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I'm carrying out an exploratory PCA, followed by an CFA, to test for dimensionality of a questionnaire. I am wondering about the effect of having family members in the same sample.

I have a final sample of 1060 in total. This is made up of 530 autistic men (39 of whom are parents) and 530 autistic women (39 of whom are parents), with each sample matched approximately by age. It is fairly likely that the children of these parents also completed the questionnaire and would be included in the sample, although there is no way of knowing which respondents these are.

Should I remove the parents because the common home environment may lead to specific shared interests/lack of interests, thereby contributing to common variance in the factor analysis? I thought that this would be minimal as they would only be in clusters of twos or threes or fours, and it would be a shame to eliminate all 78 participants.

I'd really appreciate any help, thank you so much!

-Thea

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  • $\begingroup$ Interesting. But all you've said about the content is the indirect mention of "interests/lack of interests." Please say more about what's been asked of your participants. Also, to which population do you want to make inferences--that of non-parents alone? $\endgroup$ – rolando2 Mar 30 at 16:00
  • $\begingroup$ The questionnaire is designed to measure 'systemising' - the drive to construct systems (e.g. mechanic/ linguistic / natural). I would say it's likely, therefore, that an autistic mother or father that is interested in systems such as cars/ planes/ stock markets/ weather patterns/ etc would influence their autistic child to be interested in the same things. $\endgroup$ – T August Mar 30 at 16:21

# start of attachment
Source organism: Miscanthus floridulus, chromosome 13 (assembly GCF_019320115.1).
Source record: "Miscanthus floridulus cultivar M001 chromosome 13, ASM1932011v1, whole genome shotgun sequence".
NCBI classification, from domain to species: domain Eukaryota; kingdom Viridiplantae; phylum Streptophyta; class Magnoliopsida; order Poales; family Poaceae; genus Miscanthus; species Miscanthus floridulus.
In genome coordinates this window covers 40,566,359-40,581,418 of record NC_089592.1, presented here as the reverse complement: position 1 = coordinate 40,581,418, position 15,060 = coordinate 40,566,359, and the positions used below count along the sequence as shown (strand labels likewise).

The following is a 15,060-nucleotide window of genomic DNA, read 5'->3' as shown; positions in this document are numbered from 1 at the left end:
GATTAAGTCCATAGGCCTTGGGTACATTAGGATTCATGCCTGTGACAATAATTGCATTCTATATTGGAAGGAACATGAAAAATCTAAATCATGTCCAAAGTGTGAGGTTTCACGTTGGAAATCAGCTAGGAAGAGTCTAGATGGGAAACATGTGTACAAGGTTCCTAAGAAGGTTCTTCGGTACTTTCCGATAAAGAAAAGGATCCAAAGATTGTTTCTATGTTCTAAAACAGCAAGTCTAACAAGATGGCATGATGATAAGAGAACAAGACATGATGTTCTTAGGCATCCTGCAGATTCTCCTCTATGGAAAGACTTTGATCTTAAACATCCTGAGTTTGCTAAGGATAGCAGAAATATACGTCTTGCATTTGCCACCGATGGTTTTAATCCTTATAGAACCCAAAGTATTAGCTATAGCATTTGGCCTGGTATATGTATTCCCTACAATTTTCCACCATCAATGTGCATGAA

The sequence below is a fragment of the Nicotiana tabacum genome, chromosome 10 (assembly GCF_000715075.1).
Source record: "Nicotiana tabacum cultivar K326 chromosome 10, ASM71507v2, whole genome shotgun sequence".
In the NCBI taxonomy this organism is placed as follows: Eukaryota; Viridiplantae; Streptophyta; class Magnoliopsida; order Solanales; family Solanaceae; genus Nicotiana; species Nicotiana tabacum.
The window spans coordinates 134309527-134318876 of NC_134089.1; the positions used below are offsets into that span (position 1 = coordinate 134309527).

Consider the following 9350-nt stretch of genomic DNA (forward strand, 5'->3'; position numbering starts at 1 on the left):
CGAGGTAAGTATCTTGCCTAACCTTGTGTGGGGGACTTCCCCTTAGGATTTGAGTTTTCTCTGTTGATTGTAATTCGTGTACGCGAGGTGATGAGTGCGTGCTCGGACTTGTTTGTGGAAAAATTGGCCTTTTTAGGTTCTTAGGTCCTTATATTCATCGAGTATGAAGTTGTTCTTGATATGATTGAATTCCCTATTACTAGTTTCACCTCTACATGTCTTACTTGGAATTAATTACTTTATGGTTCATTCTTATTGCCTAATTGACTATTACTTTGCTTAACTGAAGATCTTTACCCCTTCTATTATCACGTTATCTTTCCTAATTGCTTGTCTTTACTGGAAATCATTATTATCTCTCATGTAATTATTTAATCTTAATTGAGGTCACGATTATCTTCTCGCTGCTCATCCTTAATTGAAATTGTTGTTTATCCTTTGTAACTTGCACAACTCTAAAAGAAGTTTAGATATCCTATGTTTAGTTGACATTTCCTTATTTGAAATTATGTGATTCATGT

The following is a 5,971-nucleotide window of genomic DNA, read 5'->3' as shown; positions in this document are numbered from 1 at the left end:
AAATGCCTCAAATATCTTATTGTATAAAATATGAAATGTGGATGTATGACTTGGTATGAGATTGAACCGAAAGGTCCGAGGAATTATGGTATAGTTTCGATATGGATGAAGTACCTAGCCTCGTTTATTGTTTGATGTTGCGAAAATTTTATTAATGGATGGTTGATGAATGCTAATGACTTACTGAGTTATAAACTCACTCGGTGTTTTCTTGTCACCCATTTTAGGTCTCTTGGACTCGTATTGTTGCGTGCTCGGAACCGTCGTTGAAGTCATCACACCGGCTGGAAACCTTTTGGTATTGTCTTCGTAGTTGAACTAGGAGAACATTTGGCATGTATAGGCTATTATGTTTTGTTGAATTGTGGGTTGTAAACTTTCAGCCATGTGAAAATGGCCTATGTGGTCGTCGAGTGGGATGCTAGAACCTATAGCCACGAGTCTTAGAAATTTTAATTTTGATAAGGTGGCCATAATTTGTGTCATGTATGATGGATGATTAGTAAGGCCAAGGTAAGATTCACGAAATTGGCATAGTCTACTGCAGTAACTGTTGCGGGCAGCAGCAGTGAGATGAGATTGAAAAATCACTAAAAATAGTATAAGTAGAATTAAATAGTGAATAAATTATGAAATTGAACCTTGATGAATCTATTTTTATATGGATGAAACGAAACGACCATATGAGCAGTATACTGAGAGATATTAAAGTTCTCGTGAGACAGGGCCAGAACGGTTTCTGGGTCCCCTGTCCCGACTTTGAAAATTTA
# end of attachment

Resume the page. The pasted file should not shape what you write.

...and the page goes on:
• $\begingroup$ And I am looking to draw conclusions about Autistic men and women generally. Specifically, I want to see whether their answers cluster along two or three factors of "systemising", or whether systemising ability can be considered unidimensional. $\endgroup$ – T August Mar 30 at 16:24
  • $\begingroup$ It seems there is no way to make the desired inferences about all autistic men and women without either excluding the parents among them or including the children. Maybe you'll want to try it both ways to see how or to what extent results differ. But I hope you will conduct the CFA on a different sub-sample than used for the EFA. Otherwise it's circular; or you might say like shooting fish in a barrel. $\endgroup$ – rolando2 Mar 30 at 19:26
  • $\begingroup$ Hello, yes I am splitting the samples and carrying out EFA and CFA separately! Actually on that point I actually have a second question... I was going to randomly mix the total samples and then split it... but am I better off also matching these groups by sex/age? $\endgroup$ – T August Mar 31 at 7:59

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